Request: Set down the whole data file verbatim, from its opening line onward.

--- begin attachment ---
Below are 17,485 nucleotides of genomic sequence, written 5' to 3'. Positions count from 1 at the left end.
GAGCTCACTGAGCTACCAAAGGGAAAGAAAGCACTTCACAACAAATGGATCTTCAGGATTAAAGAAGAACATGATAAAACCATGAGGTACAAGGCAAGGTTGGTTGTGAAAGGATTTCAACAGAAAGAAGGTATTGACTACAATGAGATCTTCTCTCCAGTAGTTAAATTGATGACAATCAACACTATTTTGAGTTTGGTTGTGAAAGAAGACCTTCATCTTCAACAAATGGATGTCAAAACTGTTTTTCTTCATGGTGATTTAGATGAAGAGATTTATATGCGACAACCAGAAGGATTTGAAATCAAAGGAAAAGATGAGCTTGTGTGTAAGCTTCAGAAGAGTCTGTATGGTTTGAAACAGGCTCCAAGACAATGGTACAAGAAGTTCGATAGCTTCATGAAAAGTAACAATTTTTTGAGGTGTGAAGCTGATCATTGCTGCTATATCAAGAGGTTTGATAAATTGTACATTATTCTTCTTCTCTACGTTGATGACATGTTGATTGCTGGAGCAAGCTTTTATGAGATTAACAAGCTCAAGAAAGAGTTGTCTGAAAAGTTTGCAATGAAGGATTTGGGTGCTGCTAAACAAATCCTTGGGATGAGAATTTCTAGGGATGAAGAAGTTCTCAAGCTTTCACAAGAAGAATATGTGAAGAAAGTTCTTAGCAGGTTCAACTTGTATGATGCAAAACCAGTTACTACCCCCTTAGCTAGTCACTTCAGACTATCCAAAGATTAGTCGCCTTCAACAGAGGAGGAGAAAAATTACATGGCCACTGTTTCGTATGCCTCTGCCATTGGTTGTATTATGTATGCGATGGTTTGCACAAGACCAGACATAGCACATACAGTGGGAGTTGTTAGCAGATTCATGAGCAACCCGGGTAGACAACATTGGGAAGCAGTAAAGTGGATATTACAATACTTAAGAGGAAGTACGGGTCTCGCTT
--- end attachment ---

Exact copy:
Below are 17,485 nucleotides of genomic sequence, written 5' to 3'. Positions count from 1 at the left end.
GAGCTCACTGAGCTACCAAAGGGAAAGAAAGCACTTCACAACAAATGGATCTTCAGGATTAAAGAAGAACATGATAAAACCATGAGGTACAAGGCAAGGTTGGTTGTGAAAGGATTTCAACAGAAAGAAGGTATTGACTACAATGAGATCTTCTCTCCAGTAGTTAAATTGATGACAATCAACACTATTTTGAGTTTGGTTGTGAAAGAAGACCTTCATCTTCAACAAATGGATGTCAAAACTGTTTTTCTTCATGGTGATTTAGATGAAGAGATTTATATGCGACAACCAGAAGGATTTGAAATCAAAGGAAAAGATGAGCTTGTGTGTAAGCTTCAGAAGAGTCTGTATGGTTTGAAACAGGCTCCAAGACAATGGTACAAGAAGTTCGATAGCTTCATGAAAAGTAACAATTTTTTGAGGTGTGAAGCTGATCATTGCTGCTATATCAAGAGGTTTGATAAATTGTACATTATTCTTCTTCTCTACGTTGATGACATGTTGATTGCTGGAGCAAGCTTTTATGAGATTAACAAGCTCAAGAAAGAGTTGTCTGAAAAGTTTGCAATGAAGGATTTGGGTGCTGCTAAACAAATCCTTGGGATGAGAATTTCTAGGGATGAAGAAGTTCTCAAGCTTTCACAAGAAGAATATGTGAAGAAAGTTCTTAGCAGGTTCAACTTGTATGATGCAAAACCAGTTACTACCCCCTTAGCTAGTCACTTCAGACTATCCAAAGATTAGTCGCCTTCAACAGAGGAGGAGAAAAATTACATGGCCACTGTTTCGTATGCCTCTGCCATTGGTTGTATTATGTATGCGATGGTTTGCACAAGACCAGACATAGCACATACAGTGGGAGTTGTTAGCAGATTCATGAGCAACCCGGGTAGACAACATTGGGAAGCAGTAAAGTGGATATTACAATACTTAAGAGGAAGTACGGGTCTCGCTT